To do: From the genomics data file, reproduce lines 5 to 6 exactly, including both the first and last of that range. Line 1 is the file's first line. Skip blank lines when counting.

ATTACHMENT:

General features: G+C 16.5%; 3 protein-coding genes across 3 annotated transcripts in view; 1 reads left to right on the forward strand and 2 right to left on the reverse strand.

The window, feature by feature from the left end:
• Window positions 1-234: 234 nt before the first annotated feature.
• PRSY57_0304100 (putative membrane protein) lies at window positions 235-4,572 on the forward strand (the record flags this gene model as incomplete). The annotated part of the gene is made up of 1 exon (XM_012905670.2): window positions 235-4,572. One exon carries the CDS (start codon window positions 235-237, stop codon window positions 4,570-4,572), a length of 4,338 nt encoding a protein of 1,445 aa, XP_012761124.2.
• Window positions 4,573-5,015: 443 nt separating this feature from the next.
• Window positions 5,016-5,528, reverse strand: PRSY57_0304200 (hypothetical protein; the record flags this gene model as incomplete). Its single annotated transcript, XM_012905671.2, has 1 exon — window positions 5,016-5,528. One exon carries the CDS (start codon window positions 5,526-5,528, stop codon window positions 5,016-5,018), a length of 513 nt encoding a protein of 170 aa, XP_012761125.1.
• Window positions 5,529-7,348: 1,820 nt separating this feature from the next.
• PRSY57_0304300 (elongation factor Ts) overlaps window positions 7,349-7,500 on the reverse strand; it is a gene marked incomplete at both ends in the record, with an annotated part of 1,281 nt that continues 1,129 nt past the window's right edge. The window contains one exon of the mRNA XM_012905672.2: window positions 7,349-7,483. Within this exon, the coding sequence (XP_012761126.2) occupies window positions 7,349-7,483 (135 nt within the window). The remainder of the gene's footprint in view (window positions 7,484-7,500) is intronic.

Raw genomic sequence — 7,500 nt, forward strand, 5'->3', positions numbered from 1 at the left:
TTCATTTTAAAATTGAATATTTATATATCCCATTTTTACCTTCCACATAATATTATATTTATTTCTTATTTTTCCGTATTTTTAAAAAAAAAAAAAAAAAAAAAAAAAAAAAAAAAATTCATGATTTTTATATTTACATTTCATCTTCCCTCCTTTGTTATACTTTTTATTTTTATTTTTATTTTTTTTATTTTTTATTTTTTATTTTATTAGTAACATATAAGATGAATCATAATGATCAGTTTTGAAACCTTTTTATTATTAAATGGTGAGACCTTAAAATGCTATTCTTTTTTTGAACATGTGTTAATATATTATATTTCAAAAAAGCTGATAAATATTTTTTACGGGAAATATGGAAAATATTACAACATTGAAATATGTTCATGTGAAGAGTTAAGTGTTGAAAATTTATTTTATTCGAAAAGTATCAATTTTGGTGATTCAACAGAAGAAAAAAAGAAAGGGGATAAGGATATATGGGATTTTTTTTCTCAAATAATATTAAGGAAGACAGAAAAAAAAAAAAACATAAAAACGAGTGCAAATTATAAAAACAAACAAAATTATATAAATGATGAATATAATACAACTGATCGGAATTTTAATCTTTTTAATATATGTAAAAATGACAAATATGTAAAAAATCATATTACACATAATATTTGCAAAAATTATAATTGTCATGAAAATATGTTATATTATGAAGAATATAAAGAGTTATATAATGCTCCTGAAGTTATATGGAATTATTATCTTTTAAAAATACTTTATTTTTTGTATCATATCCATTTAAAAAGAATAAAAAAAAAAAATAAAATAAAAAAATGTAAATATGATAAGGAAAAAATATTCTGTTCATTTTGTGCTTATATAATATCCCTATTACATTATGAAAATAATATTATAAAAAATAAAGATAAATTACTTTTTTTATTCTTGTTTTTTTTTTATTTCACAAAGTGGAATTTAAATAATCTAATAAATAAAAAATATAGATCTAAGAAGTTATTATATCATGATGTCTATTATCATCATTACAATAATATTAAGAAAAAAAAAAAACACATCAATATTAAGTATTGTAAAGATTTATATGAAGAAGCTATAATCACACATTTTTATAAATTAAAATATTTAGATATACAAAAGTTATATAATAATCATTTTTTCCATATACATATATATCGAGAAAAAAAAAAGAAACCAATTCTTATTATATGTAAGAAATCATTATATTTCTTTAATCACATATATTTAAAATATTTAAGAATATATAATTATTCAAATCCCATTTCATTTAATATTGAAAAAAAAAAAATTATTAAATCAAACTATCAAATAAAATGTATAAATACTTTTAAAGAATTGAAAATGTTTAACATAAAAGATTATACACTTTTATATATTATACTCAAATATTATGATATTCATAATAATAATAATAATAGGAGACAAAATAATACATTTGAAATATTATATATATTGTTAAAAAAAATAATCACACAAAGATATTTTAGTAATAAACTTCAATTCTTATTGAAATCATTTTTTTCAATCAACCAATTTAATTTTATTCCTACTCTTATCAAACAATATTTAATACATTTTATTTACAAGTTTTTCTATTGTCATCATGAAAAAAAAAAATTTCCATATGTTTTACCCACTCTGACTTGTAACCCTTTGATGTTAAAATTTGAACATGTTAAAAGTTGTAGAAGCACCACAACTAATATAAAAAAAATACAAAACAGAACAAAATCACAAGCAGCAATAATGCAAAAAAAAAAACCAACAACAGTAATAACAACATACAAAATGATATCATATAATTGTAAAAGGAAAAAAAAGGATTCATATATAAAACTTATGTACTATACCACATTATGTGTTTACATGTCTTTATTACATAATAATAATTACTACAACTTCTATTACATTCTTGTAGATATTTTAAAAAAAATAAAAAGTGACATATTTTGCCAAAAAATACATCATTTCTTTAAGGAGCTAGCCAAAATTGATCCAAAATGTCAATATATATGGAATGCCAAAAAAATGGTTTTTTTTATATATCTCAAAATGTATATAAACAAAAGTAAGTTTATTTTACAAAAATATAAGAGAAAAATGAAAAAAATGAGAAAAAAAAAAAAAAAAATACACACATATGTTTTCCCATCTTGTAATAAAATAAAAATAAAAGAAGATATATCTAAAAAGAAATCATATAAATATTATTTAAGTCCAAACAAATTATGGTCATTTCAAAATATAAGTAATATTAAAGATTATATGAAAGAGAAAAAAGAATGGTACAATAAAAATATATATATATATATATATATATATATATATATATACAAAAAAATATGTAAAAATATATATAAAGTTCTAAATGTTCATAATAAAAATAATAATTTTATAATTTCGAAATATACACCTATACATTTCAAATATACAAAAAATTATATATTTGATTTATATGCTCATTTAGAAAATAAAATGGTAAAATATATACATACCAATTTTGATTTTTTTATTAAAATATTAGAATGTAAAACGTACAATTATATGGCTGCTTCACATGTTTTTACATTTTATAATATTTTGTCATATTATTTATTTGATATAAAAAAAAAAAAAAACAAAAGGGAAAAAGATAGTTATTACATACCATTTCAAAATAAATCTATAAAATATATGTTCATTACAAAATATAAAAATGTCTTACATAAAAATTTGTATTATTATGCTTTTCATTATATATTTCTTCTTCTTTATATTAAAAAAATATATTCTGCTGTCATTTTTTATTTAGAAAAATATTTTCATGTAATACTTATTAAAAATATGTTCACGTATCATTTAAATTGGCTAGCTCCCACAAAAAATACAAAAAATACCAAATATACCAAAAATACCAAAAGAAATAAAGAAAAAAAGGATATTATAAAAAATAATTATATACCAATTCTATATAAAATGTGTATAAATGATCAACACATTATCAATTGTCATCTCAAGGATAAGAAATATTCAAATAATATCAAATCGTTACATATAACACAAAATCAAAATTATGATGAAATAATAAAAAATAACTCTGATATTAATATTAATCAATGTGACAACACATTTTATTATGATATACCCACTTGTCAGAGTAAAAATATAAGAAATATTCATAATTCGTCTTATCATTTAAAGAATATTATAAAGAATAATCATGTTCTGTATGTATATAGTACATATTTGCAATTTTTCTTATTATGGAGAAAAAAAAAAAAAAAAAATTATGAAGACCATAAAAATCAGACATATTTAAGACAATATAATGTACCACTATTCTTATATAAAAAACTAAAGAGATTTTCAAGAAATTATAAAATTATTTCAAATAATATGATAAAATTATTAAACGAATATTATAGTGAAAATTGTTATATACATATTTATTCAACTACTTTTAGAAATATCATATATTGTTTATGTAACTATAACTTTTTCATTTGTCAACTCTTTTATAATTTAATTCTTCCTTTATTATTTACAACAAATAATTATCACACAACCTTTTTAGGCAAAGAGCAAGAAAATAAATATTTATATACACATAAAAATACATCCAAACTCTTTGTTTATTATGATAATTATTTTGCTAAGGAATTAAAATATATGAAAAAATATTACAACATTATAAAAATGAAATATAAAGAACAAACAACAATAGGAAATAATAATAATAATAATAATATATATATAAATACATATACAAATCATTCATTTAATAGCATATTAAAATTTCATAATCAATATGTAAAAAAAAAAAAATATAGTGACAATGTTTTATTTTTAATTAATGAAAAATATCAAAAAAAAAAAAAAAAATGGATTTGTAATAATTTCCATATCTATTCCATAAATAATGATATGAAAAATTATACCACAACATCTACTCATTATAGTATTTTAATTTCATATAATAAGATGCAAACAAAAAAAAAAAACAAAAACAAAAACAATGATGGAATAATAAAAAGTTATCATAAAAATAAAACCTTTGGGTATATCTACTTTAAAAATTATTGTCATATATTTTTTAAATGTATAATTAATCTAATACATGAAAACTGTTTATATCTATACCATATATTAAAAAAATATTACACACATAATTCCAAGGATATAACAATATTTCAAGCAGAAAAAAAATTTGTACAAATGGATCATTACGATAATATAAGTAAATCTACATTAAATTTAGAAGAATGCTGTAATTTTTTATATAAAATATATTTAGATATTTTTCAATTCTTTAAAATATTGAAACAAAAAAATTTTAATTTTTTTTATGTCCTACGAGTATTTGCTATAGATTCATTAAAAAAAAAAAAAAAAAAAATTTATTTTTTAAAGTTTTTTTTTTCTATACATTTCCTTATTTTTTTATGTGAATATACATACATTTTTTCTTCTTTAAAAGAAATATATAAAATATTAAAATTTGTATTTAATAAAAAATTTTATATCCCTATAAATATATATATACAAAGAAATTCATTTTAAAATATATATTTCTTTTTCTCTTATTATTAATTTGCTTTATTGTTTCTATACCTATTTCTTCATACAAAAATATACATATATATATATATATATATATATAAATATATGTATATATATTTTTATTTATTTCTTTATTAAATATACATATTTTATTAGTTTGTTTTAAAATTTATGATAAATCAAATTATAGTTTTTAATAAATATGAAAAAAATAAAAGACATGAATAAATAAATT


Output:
• Window positions 4,573-5,015: 443 nt separating this feature from the next.
• Window positions 5,016-5,528, reverse strand: PRSY57_0304200 (hypothetical protein; the record flags this gene model as incomplete). Its single annotated transcript, XM_012905671.2, has 1 exon — window positions 5,016-5,528. One exon carries the CDS (start codon window positions 5,526-5,528, stop codon window positions 5,016-5,018), a length of 513 nt encoding a protein of 170 aa, XP_012761125.1.